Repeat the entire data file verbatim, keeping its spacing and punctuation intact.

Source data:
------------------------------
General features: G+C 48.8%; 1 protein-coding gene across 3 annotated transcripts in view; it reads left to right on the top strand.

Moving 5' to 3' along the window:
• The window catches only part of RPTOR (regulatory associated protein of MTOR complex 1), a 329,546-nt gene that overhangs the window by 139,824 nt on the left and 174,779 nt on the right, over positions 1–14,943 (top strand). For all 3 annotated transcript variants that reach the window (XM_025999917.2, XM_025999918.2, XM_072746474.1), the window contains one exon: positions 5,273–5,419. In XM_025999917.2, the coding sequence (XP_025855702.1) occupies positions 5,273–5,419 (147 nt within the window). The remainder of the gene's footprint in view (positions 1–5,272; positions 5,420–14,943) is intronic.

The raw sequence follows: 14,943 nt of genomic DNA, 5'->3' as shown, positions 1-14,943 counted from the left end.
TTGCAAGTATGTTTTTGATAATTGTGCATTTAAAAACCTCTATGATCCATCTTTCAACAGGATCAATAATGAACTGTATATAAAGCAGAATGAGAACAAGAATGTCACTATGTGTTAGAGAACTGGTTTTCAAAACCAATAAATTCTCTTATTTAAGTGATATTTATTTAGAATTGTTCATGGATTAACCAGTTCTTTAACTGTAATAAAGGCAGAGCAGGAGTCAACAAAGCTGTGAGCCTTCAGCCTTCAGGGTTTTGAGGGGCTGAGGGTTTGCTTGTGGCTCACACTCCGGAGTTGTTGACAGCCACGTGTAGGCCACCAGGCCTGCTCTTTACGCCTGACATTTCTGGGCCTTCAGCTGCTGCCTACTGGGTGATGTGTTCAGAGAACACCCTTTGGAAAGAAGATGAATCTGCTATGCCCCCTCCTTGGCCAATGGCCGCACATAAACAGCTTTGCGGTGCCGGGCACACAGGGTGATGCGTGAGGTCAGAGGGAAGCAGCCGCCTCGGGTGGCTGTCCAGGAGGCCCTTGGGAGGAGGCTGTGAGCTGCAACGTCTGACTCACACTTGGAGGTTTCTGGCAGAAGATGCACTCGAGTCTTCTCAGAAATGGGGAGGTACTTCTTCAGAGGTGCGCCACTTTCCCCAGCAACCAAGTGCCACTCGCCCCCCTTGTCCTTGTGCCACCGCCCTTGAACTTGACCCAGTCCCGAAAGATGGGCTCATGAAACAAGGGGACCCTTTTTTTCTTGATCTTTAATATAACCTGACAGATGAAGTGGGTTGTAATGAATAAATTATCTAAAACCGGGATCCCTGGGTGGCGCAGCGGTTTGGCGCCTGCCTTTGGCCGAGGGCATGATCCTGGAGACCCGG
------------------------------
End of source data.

General features: G+C 48.8%; 1 protein-coding gene across 3 annotated transcripts in view; it reads left to right on the top strand.

Moving 5' to 3' along the window:
• The window catches only part of RPTOR (regulatory associated protein of MTOR complex 1), a 329,546-nt gene that overhangs the window by 139,824 nt on the left and 174,779 nt on the right, over positions 1–14,943 (top strand). For all 3 annotated transcript variants that reach the window (XM_025999917.2, XM_025999918.2, XM_072746474.1), the window contains one exon: positions 5,273–5,419. In XM_025999917.2, the coding sequence (XP_025855702.1) occupies positions 5,273–5,419 (147 nt within the window). The remainder of the gene's footprint in view (positions 1–5,272; positions 5,420–14,943) is intronic.

The raw sequence follows: 14,943 nt of genomic DNA, 5'->3' as shown, positions 1-14,943 counted from the left end.
TTGCAAGTATGTTTTTGATAATTGTGCATTTAAAAACCTCTATGATCCATCTTTCAACAGGATCAATAATGAACTGTATATAAAGCAGAATGAGAACAAGAATGTCACTATGTGTTAGAGAACTGGTTTTCAAAACCAATAAATTCTCTTATTTAAGTGATATTTATTTAGAATTGTTCATGGATTAACCAGTTCTTTAACTGTAATAAAGGCAGAGCAGGAGTCAACAAAGCTGTGAGCCTTCAGCCTTCAGGGTTTTGAGGGGCTGAGGGTTTGCTTGTGGCTCACACTCCGGAGTTGTTGACAGCCACGTGTAGGCCACCAGGCCTGCTCTTTACGCCTGACATTTCTGGGCCTTCAGCTGCTGCCTACTGGGTGATGTGTTCAGAGAACACCCTTTGGAAAGAAGATGAATCTGCTATGCCCCCTCCTTGGCCAATGGCCGCACATAAACAGCTTTGCGGTGCCGGGCACACAGGGTGATGCGTGAGGTCAGAGGGAAGCAGCCGCCTCGGGTGGCTGTCCAGGAGGCCCTTGGGAGGAGGCTGTGAGCTGCAACGTCTGACTCACACTTGGAGGTTTCTGGCAGAAGATGCACTCGAGTCTTCTCAGAAATGGGGAGGTACTTCTTCAGAGGTGCGCCACTTTCCCCAGCAACCAAGTGCCACTCGCCCCCCTTGTCCTTGTGCCACCGCCCTTGAACTTGACCCAGTCCCGAAAGATGGGCTCATGAAACAAGGGGACCCTTTTTTTCTTGATCTTTAATATAACCTGACAGATGAAGTGGGTTGTAATGAATAAATTATCTAAAACCGGGATCCCTGGGTGGCGCAGCGGTTTGGCGCCTGCCTTTGGCCGAGGGCATGATCCTGGAGACCCGG